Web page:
For many researchers today (whether academic or simply curious), one of the greatest benefits of recent technological progress is the ability to conduct archival research at home, in your pajamas, or at two in the morning. (Or, all three at the same time.) For readers with access, electronic databases including Early English Books Online (EEBO) offer thousands of early and rare printed materials that can be downloaded to a home computer, printed out, consulted in a PDF reader, or marked electronically. I recently read Robert Tofte’s poetry collection Laura (London: 1597) on my iPad, for instance.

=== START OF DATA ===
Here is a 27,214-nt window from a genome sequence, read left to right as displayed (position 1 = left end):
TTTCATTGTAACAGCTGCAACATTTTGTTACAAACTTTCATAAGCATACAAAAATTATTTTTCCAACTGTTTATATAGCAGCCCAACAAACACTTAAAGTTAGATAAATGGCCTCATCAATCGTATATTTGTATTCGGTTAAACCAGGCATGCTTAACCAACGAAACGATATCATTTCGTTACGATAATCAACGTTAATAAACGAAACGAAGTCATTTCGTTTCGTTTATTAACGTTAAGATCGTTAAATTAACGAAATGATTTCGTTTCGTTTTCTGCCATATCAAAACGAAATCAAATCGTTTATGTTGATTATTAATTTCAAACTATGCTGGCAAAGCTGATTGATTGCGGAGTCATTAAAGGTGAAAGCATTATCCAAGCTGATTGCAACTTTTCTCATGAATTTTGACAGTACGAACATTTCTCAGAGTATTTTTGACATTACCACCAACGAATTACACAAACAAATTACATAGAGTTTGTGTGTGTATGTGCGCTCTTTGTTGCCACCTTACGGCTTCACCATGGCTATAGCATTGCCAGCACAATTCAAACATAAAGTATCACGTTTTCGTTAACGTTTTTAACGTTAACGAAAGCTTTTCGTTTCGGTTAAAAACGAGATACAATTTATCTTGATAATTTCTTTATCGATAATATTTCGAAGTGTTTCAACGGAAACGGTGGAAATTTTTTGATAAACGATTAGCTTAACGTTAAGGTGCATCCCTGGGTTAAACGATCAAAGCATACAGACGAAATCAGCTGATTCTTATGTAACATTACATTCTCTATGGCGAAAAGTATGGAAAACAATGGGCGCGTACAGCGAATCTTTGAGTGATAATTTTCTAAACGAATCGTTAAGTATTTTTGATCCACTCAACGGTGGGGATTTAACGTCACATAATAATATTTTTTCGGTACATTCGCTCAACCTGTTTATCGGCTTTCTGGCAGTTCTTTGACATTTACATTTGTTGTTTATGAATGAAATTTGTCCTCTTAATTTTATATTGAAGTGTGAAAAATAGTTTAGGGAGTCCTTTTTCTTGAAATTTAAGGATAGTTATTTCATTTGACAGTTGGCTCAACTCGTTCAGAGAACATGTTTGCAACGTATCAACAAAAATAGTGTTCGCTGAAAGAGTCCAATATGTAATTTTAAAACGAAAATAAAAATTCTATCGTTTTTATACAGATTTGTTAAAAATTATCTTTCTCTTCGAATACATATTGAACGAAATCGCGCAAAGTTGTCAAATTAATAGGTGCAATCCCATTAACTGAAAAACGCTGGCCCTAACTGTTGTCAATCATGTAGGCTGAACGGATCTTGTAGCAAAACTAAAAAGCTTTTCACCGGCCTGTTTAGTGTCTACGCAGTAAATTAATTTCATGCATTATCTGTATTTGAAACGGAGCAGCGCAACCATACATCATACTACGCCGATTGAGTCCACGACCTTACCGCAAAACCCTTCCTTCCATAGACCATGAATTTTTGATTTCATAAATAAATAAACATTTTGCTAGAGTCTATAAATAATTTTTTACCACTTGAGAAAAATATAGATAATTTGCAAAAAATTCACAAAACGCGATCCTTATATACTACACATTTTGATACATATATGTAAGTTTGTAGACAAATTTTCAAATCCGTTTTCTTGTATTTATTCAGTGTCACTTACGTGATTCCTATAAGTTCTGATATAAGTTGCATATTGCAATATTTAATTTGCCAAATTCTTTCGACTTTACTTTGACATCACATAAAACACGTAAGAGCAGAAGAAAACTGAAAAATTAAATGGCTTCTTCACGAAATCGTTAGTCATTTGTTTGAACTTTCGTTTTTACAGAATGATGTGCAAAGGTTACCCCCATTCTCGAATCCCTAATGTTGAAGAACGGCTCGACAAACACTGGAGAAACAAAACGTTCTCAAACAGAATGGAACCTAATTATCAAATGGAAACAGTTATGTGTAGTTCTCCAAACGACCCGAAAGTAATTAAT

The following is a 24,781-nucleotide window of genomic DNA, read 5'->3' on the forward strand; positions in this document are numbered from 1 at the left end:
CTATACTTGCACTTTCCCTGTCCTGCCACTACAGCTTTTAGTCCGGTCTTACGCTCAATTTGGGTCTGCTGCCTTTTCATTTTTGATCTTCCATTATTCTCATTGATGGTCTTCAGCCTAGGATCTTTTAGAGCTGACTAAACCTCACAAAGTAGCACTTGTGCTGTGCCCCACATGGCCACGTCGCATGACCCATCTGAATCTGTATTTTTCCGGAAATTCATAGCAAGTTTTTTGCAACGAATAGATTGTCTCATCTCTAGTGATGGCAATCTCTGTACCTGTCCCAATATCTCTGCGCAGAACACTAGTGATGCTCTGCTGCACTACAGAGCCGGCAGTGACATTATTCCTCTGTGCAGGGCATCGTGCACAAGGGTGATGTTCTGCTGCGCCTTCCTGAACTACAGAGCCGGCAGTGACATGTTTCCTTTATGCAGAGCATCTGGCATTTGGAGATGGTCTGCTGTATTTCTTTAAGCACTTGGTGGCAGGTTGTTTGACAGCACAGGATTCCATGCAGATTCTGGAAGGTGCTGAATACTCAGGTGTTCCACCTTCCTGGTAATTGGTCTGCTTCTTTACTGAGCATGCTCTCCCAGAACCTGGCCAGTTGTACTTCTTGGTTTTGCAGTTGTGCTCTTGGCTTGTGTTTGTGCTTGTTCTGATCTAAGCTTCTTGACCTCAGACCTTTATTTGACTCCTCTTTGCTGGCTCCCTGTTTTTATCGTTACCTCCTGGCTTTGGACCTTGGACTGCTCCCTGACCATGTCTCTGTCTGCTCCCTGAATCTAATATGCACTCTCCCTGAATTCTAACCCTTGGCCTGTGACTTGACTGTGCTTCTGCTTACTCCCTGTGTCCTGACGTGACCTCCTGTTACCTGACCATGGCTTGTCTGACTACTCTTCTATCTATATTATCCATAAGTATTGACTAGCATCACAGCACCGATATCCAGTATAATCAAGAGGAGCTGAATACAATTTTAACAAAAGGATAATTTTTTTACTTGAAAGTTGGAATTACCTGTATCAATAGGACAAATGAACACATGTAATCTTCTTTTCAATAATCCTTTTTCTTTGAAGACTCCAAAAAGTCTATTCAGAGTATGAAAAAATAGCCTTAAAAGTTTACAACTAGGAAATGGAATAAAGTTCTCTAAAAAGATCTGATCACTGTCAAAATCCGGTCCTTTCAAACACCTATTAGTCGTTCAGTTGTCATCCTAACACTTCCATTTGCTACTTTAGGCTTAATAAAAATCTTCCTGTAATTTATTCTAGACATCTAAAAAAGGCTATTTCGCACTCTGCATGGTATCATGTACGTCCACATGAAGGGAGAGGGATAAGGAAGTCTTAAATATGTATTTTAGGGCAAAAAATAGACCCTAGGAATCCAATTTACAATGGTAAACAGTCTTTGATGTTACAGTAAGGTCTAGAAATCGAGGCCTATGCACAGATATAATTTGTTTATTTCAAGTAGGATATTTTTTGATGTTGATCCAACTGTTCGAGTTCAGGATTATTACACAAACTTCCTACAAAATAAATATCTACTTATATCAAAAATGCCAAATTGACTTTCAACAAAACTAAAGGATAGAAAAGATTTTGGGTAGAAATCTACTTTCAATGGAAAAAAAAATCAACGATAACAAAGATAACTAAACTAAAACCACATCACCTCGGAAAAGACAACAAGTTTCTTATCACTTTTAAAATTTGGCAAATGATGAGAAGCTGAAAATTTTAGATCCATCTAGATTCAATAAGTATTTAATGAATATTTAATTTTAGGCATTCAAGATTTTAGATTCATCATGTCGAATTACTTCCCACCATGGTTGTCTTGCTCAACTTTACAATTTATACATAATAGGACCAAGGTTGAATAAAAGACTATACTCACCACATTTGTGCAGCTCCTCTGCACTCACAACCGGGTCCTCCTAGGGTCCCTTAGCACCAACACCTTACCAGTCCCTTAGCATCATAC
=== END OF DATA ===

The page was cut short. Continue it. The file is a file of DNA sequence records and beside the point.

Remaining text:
The EEBO database consists of thousands of early titles originally published between 1475 and 1700 (the periods covered in the short-title catalogs of Pollard & Redgrave and Wing), which were formatted onto microfilm in the 1930s by the University of Michigan and have since been digitized. After a centuries-long journey through manuscript, print, microfilm, and digital media, the text images are sometimes poor in quality and therefore hard to read. Below is an example of the kind of “show-through” you can find in an EEBO document (this is taken from the 1644 edition of John Milton’s The Doctrine and Discipline of Divorce: